Editorial Article: Optimize drug development with advanced bioanalysis

Explore trends and innovations in drug development and the vital role organizations like Alturas Analytics play in overcoming bioanalytical challenges

29 Apr 2024


Ann Hoffman, Vice President of Strategic Development at Alturas Analytics

We have come a long way since discovering the first therapeutic protein, insulin, in 19211. In fact, contemporary medicine is driven by an ever-expanding knowledge of the therapeutic utility of biological molecules. The options available to today’s patients – including simple proteins, antibodies (and antibody-drug conjugates), and oligonucleotides – is testament to this. But as our knowledge of these molecules has grown, so has the need for a diverse array of bioanalytical methods to evaluate them and provide data that supports regulatory submissions. Historically, bioanalytical laboratories developed their own standards for validating methods to align with guidelines issued by their home countries’ regulatory agencies. This led to major variations between centers, and therefore the need for global harmonization.

Alturas Analytics is a contract research organization (CRO) that offers solutions to the challenges that arise during bioanalysis, including support with method development, feasibility testing, and validation. The company utilizes validated LC-MS/MS instruments (including ultra-performance microflow LC systems) and offers GC-MS/MS bioanalytical services for small molecules, volatile or semi-volatile compounds such as prodrug biproducts. Alongside its bioanalytical services, Alturas Analytics provides PK and TK analysis and reporting to deliver good laboratory practice-compliant analytical packages to its sponsors. The result is a team of experts that can help sponsors translate their data into insights to make informed decisions during drug development.

Bioanalytical methods and regulatory standards

Bioanalytical methods employed for the quantitative determination of drugs and their metabolites in biological fluids provide essential regulatory data for pharmacokinetic, toxicokinetic, bioavailability, and bioequivalence studies. The quality of these studies is directly related to the integrity of bioanalytical data. In 2001 the US FDA finalized the first ‘Guidance for Industry on Bioanalytical Method Validation’ that was instrumental in setting standards for assays supporting drug submissions within the US.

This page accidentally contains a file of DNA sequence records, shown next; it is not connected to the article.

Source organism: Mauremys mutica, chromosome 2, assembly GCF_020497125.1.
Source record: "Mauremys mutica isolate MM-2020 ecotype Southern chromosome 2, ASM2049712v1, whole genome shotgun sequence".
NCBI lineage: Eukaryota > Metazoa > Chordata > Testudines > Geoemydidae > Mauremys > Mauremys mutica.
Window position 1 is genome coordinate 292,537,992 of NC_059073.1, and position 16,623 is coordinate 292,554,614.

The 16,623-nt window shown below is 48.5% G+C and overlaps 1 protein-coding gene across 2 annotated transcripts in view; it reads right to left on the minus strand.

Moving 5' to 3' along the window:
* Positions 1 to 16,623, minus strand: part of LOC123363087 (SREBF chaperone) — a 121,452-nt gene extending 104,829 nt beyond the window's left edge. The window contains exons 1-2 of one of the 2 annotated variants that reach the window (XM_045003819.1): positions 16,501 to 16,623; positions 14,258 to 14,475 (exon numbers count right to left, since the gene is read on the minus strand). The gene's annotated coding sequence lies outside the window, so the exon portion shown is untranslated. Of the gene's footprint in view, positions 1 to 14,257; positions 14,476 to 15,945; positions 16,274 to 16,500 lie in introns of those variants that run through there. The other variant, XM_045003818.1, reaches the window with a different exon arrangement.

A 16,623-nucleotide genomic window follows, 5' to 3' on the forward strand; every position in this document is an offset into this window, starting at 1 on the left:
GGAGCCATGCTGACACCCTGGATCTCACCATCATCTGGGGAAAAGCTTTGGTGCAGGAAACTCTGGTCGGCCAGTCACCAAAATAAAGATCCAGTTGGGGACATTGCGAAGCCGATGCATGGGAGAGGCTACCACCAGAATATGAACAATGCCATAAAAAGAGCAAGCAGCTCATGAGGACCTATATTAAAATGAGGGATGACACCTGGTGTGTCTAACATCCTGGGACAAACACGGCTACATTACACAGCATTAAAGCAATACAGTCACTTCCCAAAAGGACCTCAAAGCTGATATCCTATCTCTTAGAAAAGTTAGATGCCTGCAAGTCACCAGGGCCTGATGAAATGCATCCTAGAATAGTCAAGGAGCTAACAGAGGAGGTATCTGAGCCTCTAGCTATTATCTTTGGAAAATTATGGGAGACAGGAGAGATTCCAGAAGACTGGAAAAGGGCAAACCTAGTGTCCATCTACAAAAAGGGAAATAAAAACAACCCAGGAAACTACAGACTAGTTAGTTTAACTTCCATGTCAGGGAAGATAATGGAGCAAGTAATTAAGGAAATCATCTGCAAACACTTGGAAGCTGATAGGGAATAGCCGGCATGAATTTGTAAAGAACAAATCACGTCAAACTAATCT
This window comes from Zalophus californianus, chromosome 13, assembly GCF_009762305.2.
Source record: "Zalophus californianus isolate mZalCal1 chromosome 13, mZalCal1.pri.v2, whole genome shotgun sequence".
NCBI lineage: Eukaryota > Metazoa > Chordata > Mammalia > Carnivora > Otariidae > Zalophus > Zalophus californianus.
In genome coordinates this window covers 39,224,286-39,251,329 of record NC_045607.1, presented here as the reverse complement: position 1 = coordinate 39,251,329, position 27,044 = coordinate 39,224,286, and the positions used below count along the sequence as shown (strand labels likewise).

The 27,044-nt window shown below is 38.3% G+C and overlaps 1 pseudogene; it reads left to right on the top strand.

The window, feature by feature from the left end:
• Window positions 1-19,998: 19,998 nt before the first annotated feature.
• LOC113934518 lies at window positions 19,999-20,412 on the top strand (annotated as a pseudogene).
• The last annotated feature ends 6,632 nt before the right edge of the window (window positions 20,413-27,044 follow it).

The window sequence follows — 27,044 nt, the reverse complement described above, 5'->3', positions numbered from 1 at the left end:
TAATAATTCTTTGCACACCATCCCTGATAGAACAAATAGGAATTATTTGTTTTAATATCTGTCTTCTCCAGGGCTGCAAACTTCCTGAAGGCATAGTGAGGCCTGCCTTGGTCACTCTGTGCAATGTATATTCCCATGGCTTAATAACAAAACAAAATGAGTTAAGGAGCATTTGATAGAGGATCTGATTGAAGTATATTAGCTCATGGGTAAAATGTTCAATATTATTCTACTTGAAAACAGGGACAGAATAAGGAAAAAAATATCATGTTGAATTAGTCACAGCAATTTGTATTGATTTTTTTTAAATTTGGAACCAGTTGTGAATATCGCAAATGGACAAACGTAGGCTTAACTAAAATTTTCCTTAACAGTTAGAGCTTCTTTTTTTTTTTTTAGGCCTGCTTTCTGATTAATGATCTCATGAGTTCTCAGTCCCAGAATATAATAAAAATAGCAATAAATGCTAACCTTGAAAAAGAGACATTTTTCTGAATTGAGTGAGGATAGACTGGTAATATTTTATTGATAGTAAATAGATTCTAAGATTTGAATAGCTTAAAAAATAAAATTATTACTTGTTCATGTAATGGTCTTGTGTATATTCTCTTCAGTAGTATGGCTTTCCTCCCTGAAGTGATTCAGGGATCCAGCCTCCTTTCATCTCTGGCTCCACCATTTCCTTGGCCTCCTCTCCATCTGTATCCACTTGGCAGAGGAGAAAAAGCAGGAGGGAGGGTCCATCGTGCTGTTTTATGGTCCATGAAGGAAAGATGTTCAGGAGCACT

The bioanalytical workplace has become global, necessitating universal rules for quality and compliance for bioanalysis. Data generated by a typical bioanalytical laboratory may be submitted to multiple regulatory agencies. “The International Council for Harmonisation of Technical Requirements for Pharmaceuticals for Human Use (ICH) formed a working group in 2016 to address regulatory differences within the scope of drug development. The ICH M10 ‘Harmonized Guideline’ provides recommendations to ensure reliable data is generated to support regulatory decisions globally,” says Ann Hoffman, Vice President of Strategic Development for Alturas Analytics. “This guidance has helped standardize testing within countries and around the globe. Advantages of this alignment include the generation of data that are consistent despite their geographical origins, increased predictability, and the capacity to make more informed decisions.” However, which techniques are used and how has this changed over time? And what should we expect from future analyses?

Companies want a reliable assay that runs as quickly as possible without compromising results.

Ann Hoffman
Vice President of Strategic Development at Alturas Analytics

A shifting landscape

A myriad of techniques are applied to analyze molecules, including variations of gas or liquid chromatography coupled with mass spectrometry (tandem MS/MS and hybrid assays), ligand-binding assays (LBAs), and the polymerase chain reaction (PCR). The key factor driving methodological decisions is the nature of the target analyte. “The type of compound, its size, and stability are key considerations when choosing an analytical platform,” Hoffman explains. “For example, GC-MS can be useful for very small and volatile molecules that are not amenable to LC-MS. The sensitivity and lower limit of quantitation are also important factors to consider, as is the time taken to complete the analysis. The expectation is to produce a reliable assay that runs as quickly as possible without compromising the integrity of the results.”